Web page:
University of Vermont AAHS

Freskos v. City of New York

 

New York Appellate Division, First Department
243 A.D.2d 364, 663 N.Y.S.2d 174
October 23, 1997

 

Summary of Opinion

Plaintiff Freskos was injured when her horse slipped on pavement after it spooked while being ridden in Central Park in New York City. The trial court had found in favor of the plaintiff against the City of New York on the ground the City was negligent in failing to fence off the bridle path from the pavements.

The Appellate Division reversed the trial court. It found that the plaintiff was an experienced equestrian who knowingly assumed the risks of such an accident when she chose to ride a horse in Central Park.

 

Text of Opinion

 

MEMORANDUM DECISION.

Order, Supreme Court, New York County (Fern Fisher-Brandveen, J.), entered April 23, 1996, denying defendant's motion to set aside the jury's liability verdict, unanimously reversed, on the law, without costs, the motion granted, and the complaint against the defendant New York City dismissed. The Clerk is directed to enter judgment in favor of defendant dismissing the complaint. Appeal from order, same court and Justice, entered on or about July 7, 1995, unanimously dismissed, without costs, as abandoned.

Plaintiff, an experienced equestrian, while riding a rented horse on the Central Park bridle path, lost control of the horse, which, when "spooked," ran off of the bridle path and into the roadway in the vicinity of the 90th Street exit. Plaintiff was thrown, fracturing her leg, when the horse slipped. We reject plaintiff's contention that the City's liability arises from its failure to construct fencing segregating the bridle path from the roadway in the vicinity of the exit. Rather, plaintiff, an experienced voluntary participant in a potentially dangerous recreational event, assumed the risks associated with the reasonably foreseeable consequences of that activity.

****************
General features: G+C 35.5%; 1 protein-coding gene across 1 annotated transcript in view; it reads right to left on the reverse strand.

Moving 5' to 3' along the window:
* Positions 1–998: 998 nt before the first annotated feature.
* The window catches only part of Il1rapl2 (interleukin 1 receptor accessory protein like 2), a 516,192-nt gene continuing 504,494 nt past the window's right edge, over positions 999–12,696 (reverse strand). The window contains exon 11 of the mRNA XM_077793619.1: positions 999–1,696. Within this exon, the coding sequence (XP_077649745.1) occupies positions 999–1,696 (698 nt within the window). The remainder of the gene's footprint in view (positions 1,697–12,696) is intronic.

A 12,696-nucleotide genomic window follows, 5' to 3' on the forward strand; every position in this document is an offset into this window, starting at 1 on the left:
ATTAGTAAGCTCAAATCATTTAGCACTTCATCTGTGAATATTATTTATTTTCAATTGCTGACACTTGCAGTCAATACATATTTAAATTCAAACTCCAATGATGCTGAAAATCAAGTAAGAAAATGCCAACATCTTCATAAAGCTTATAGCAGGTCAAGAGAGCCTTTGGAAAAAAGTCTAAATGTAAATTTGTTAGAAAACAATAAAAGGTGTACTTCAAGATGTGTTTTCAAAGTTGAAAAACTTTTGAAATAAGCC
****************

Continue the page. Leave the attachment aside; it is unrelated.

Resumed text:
Voluntary participants in sporting or recreational events are presumed "to have consented, by their participation, to those injury-causing events which are known, apparent or reasonably foreseeable consequences of the participation" (Turcotte v. Fell, 68 N.Y.2d 432, 439, 510 N.Y.S.2d 49, 502 N.E.2d 964; see also, Calise v. City of New York, --- A.D.2d ----, 657 N.Y.S.2d 430) and are inherent in the activity (Morgan v. State of New York, 90 N.Y.2d 471, 662 N.Y.S.2d 421, 685 N.E.2d 202) in the absence of any indication of concealed (cf., Henig v. Hofstra Univ., 160 A.D.2d 761, 553 N.Y.S.2d 479; comp., Calabro v. Plattekill Mtn. Ski Ctr., 197 A.D.2d 558, 602 N.Y.S.2d 655, lv. denied 83 N.Y.2d 754, 612 N.Y.S.2d 378, 634 N.E.2d 979) or unreasonably increased risks (Morgan v. State of New York, supra), or reckless or intentional conduct, not herein present.

Accordingly, we reverse on the issue of liability and dismiss the complaint against the City.


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